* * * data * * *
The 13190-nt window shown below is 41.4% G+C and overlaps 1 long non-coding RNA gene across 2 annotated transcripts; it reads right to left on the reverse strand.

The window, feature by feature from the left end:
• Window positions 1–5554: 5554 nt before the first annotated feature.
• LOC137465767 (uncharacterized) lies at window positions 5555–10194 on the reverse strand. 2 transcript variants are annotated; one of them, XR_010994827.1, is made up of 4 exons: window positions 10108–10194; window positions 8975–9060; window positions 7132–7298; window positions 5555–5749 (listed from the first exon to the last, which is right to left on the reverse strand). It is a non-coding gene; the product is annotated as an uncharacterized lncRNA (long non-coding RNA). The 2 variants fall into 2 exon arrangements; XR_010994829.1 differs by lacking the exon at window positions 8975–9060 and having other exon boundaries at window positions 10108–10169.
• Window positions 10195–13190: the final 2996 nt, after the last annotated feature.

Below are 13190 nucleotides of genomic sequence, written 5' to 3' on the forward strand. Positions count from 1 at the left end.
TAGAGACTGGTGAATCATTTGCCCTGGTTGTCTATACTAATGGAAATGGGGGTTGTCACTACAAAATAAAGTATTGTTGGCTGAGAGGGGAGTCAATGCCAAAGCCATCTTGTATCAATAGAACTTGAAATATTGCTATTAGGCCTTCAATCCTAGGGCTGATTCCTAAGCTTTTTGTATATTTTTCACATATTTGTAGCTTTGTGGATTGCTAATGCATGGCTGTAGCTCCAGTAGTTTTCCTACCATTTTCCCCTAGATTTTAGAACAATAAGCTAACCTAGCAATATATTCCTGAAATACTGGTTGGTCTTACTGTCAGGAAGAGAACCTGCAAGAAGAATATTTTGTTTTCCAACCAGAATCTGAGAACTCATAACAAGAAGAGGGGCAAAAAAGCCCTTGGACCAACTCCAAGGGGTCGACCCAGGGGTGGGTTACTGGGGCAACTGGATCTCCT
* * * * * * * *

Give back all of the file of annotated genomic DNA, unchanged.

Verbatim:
The 13190-nt window shown below is 41.4% G+C and overlaps 1 long non-coding RNA gene across 2 annotated transcripts; it reads right to left on the reverse strand.

The window, feature by feature from the left end:
• Window positions 1–5554: 5554 nt before the first annotated feature.
• LOC137465767 (uncharacterized) lies at window positions 5555–10194 on the reverse strand. 2 transcript variants are annotated; one of them, XR_010994827.1, is made up of 4 exons: window positions 10108–10194; window positions 8975–9060; window positions 7132–7298; window positions 5555–5749 (listed from the first exon to the last, which is right to left on the reverse strand). It is a non-coding gene; the product is annotated as an uncharacterized lncRNA (long non-coding RNA). The 2 variants fall into 2 exon arrangements; XR_010994829.1 differs by lacking the exon at window positions 8975–9060 and having other exon boundaries at window positions 10108–10169.
• Window positions 10195–13190: the final 2996 nt, after the last annotated feature.

Below are 13190 nucleotides of genomic sequence, written 5' to 3' on the forward strand. Positions count from 1 at the left end.
TAGAGACTGGTGAATCATTTGCCCTGGTTGTCTATACTAATGGAAATGGGGGTTGTCACTACAAAATAAAGTATTGTTGGCTGAGAGGGGAGTCAATGCCAAAGCCATCTTGTATCAATAGAACTTGAAATATTGCTATTAGGCCTTCAATCCTAGGGCTGATTCCTAAGCTTTTTGTATATTTTTCACATATTTGTAGCTTTGTGGATTGCTAATGCATGGCTGTAGCTCCAGTAGTTTTCCTACCATTTTCCCCTAGATTTTAGAACAATAAGCTAACCTAGCAATATATTCCTGAAATACTGGTTGGTCTTACTGTCAGGAAGAGAACCTGCAAGAAGAATATTTTGTTTTCCAACCAGAATCTGAGAACTCATAACAAGAAGAGGGGCAAAAAAGCCCTTGGACCAACTCCAAGGGGTCGACCCAGGGGTGGGTTACTGGGGCAACTGGATCTCCT